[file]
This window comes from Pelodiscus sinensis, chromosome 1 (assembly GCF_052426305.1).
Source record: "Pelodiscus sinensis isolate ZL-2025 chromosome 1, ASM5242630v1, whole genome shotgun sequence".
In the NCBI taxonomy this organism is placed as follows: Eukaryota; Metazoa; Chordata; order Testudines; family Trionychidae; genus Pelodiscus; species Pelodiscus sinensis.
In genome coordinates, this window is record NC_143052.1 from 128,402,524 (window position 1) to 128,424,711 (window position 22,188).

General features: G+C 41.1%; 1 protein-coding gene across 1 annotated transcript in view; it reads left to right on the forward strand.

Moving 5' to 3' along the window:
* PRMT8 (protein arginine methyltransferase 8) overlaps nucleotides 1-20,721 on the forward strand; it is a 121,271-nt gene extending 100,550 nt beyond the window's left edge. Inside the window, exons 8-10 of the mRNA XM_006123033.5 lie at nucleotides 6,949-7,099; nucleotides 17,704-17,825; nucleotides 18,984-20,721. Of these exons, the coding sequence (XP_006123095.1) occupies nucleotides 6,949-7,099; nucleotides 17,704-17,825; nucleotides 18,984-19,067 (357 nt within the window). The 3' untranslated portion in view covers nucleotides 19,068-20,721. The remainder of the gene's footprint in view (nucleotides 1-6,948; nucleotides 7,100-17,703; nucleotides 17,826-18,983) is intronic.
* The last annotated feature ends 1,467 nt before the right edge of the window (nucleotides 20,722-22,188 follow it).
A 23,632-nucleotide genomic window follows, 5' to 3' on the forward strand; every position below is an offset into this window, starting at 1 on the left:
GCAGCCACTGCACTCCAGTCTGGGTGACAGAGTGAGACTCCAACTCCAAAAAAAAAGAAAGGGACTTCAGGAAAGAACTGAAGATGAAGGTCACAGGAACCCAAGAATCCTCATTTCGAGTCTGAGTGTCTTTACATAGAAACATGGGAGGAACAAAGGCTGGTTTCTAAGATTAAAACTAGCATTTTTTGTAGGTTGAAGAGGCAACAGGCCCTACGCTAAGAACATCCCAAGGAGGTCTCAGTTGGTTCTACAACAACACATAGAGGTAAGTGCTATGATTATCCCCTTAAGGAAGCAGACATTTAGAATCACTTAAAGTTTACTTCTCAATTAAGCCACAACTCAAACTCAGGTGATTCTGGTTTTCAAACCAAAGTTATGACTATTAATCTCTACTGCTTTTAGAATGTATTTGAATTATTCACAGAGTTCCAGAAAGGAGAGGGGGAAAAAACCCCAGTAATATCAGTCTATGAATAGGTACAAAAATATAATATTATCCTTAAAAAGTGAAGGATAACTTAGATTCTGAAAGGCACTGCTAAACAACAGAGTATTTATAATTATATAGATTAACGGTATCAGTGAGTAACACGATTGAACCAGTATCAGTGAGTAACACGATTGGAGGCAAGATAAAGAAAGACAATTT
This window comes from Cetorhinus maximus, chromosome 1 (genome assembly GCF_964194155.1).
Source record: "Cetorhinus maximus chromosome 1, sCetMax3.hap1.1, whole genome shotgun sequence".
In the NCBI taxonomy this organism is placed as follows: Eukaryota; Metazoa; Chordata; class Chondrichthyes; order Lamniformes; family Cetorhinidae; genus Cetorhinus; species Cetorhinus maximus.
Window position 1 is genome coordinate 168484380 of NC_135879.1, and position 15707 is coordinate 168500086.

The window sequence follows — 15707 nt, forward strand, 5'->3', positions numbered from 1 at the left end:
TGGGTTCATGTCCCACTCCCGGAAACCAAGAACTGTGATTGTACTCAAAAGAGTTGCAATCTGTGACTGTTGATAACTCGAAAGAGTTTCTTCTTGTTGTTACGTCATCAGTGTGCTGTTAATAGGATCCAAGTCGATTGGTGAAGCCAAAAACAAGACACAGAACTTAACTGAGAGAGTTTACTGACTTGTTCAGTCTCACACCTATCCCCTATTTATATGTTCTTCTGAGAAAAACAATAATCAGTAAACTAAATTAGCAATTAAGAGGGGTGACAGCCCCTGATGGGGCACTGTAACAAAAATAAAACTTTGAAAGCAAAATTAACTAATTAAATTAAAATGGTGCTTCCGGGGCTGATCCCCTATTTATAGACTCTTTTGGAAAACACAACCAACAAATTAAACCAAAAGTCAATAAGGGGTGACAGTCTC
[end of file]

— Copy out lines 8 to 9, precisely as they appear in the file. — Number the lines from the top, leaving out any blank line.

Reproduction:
* The last annotated feature ends 1,467 nt before the right edge of the window (nucleotides 20,722-22,188 follow it).
A 23,632-nucleotide genomic window follows, 5' to 3' on the forward strand; every position below is an offset into this window, starting at 1 on the left: